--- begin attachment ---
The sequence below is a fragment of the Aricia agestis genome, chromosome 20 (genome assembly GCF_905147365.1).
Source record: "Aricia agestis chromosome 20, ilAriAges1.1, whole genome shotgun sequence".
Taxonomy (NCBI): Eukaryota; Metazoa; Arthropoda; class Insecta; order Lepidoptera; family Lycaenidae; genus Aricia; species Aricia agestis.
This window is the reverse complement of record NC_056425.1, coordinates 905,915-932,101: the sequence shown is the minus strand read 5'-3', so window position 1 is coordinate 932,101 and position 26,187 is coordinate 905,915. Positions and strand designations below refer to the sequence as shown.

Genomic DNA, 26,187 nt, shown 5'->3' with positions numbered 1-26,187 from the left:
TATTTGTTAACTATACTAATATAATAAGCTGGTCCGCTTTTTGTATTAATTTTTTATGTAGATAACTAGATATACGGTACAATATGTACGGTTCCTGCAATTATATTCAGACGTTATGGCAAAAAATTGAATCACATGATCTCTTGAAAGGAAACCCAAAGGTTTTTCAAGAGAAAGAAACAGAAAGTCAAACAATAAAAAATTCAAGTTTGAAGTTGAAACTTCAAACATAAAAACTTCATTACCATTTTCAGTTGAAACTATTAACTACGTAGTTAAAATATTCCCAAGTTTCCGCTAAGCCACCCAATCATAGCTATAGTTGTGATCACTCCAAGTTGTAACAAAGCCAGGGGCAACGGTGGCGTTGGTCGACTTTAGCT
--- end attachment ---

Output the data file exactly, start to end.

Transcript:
The sequence below is a fragment of the Aricia agestis genome, chromosome 20 (genome assembly GCF_905147365.1).
Source record: "Aricia agestis chromosome 20, ilAriAges1.1, whole genome shotgun sequence".
Taxonomy (NCBI): Eukaryota; Metazoa; Arthropoda; class Insecta; order Lepidoptera; family Lycaenidae; genus Aricia; species Aricia agestis.
This window is the reverse complement of record NC_056425.1, coordinates 905,915-932,101: the sequence shown is the minus strand read 5'-3', so window position 1 is coordinate 932,101 and position 26,187 is coordinate 905,915. Positions and strand designations below refer to the sequence as shown.

Genomic DNA, 26,187 nt, shown 5'->3' with positions numbered 1-26,187 from the left:
TATTTGTTAACTATACTAATATAATAAGCTGGTCCGCTTTTTGTATTAATTTTTTATGTAGATAACTAGATATACGGTACAATATGTACGGTTCCTGCAATTATATTCAGACGTTATGGCAAAAAATTGAATCACATGATCTCTTGAAAGGAAACCCAAAGGTTTTTCAAGAGAAAGAAACAGAAAGTCAAACAATAAAAAATTCAAGTTTGAAGTTGAAACTTCAAACATAAAAACTTCATTACCATTTTCAGTTGAAACTATTAACTACGTAGTTAAAATATTCCCAAGTTTCCGCTAAGCCACCCAATCATAGCTATAGTTGTGATCACTCCAAGTTGTAACAAAGCCAGGGGCAACGGTGGCGTTGGTCGACTTTAGCT